CHICAGO (Reuters) - Medtronic Inc said on Monday it agreed with research findings that favored the medical device maker’s Sprint Quattro heart defibrillator lead over a rival product by St Jude Medical Inc.
St Jude on Friday urged medical journal HeartRhythm to retract an article on the research written by Dr. Robert Hauser of the Minneapolis Heart Institute Foundation.
Hauser had analyzed data on lead failures and death rates for St Jude’s Riata and Riata ST defibrillator leads - which were discontinued in December 2010 because of insulation problems - and Medtronic’s Quattro leads.
He concluded that St Jude’s leads, which are insulated wires that connect an implanted defibrillator to the heart, were prone to failures that led to deaths. Fewer deaths were linked to the Medtronic lead, he said, based on data from the U.S. Food and Drug Administration’s MAUDE database.
St Jude said Hauser’s analysis undercounted reports of deaths involving Medtronic’s Quattro leads.
Medtronic, however, said it reviewed the data on Quattro, following criteria outlined in Hauser’s article.
“The conclusions we have reached about Sprint Quattro are consistent with what Dr. Hauser found, and we confirm his results related to Sprint Quattro,” Medtronic said in a statement emailed to Reuters.
Hauser said the St Jude lead failures appeared to be caused by insulation defects that resulted in short-circuiting between high-voltage components.
St Jude, in a press release Friday, said its own analysis of the FDA database could not reproduce the numbers reported in the HeartRhythm article. The company also criticized the use of the database to evaluate rates of adverse events and to compare devices.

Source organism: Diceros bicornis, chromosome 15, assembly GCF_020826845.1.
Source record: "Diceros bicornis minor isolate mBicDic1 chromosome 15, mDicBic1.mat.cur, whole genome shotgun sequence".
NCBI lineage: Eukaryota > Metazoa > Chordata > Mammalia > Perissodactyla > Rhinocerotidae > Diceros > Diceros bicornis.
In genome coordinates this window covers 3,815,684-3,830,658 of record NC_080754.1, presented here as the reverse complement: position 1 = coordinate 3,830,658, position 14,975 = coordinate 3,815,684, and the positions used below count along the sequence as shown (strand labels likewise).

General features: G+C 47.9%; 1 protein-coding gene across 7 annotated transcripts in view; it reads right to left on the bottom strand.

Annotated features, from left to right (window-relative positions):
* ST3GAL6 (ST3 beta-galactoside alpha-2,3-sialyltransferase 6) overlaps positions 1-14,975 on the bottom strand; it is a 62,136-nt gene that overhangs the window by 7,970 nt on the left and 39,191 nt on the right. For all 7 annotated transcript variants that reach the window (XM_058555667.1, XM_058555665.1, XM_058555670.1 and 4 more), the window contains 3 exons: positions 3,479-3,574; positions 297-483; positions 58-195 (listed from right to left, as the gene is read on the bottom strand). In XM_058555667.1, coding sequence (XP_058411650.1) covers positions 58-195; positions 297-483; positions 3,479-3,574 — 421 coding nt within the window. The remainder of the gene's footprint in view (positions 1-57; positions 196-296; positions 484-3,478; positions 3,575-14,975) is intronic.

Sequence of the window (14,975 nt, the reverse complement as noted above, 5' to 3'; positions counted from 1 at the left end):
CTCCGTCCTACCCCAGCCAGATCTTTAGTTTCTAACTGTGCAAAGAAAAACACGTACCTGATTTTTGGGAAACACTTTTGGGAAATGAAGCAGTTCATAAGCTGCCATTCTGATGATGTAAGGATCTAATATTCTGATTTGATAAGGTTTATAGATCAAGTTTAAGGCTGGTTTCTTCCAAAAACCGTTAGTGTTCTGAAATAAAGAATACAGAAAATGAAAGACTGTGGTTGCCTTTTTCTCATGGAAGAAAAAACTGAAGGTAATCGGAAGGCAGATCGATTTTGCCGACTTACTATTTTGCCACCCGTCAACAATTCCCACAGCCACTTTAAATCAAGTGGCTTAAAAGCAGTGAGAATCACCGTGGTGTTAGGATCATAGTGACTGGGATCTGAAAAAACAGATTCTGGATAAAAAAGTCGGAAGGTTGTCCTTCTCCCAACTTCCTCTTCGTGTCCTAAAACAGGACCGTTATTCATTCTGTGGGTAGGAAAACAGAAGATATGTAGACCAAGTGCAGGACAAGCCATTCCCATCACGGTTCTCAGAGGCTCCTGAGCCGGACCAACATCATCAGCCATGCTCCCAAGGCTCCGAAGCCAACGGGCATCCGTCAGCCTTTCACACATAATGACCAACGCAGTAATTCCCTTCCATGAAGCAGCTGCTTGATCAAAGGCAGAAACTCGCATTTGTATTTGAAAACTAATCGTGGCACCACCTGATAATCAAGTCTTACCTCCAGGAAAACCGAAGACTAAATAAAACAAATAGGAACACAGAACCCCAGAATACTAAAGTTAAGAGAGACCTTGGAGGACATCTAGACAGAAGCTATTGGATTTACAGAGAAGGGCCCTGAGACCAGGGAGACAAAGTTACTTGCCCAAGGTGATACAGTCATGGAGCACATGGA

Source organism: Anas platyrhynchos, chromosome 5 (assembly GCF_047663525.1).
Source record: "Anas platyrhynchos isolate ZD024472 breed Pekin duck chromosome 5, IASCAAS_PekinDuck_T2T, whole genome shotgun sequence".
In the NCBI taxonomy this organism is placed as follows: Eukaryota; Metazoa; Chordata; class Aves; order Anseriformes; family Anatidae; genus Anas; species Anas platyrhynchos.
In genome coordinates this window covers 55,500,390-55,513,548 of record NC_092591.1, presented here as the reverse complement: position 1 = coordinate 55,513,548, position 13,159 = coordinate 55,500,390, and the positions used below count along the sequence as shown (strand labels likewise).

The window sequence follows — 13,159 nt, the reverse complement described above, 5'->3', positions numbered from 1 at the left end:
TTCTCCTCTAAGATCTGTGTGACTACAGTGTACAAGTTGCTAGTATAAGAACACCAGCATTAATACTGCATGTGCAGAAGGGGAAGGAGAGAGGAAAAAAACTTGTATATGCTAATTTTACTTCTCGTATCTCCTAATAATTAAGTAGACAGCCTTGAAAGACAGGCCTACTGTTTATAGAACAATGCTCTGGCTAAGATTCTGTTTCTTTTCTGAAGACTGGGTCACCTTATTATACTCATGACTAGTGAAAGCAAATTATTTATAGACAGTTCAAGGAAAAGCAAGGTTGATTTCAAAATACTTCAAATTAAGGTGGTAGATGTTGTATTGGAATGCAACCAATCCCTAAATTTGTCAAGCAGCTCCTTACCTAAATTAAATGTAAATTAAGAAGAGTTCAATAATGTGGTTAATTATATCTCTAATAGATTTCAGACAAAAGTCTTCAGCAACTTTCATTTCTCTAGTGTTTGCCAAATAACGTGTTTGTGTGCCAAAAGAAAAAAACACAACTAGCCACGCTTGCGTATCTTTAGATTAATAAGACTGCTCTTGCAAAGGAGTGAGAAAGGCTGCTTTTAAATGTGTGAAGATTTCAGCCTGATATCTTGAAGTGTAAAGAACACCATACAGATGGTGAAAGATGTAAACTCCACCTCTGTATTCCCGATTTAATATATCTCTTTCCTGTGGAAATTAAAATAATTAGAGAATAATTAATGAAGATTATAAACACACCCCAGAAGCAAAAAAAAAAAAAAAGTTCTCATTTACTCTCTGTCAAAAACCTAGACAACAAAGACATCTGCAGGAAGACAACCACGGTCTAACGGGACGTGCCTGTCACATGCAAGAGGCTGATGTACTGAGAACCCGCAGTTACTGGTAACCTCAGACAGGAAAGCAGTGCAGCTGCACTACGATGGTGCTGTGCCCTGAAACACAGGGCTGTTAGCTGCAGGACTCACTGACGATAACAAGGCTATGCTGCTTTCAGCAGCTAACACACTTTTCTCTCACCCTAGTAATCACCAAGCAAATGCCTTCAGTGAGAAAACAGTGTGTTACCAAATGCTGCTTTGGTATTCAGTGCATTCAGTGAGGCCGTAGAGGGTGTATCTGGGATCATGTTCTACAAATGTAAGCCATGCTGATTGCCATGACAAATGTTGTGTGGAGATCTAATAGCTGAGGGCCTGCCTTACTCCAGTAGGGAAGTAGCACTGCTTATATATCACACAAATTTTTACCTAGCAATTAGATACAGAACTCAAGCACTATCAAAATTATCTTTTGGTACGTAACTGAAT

A spokeswoman for the Heart Rhythm Society, publisher of the HeartRhythm journal, could not be reached for comment on St Jude’s request for a retraction.
St Jude informed doctors last November that the leads have a higher rate of insulation failures than initially reported. The company advised against removing or replacing the leads.
The company said it had reports that two patients had died and one had suffered a serious injury during procedures to remove the leads.
FDA subsequently classified St Jude’s advisory as a recall.
Last week, St Jude halted sales of two more brands of lead wires used in its cardiac resynchronization therapy devices due to worn insulation. Those products, the QuickSite and QuickFlex leads, connect to the heart a device that uses a specialized pacemaker to re-coordinate the action of the right and left ventricles in patients with congestive heart failure.
On the New York Stock Exchange, St Jude fell $2.06, or 5.03 percent, to close at $38.91, and Medtronic ended down 45 cents, or 1.18 percent, at $37.75.
Reporting By Susan Kelly; Editing by Richard Chang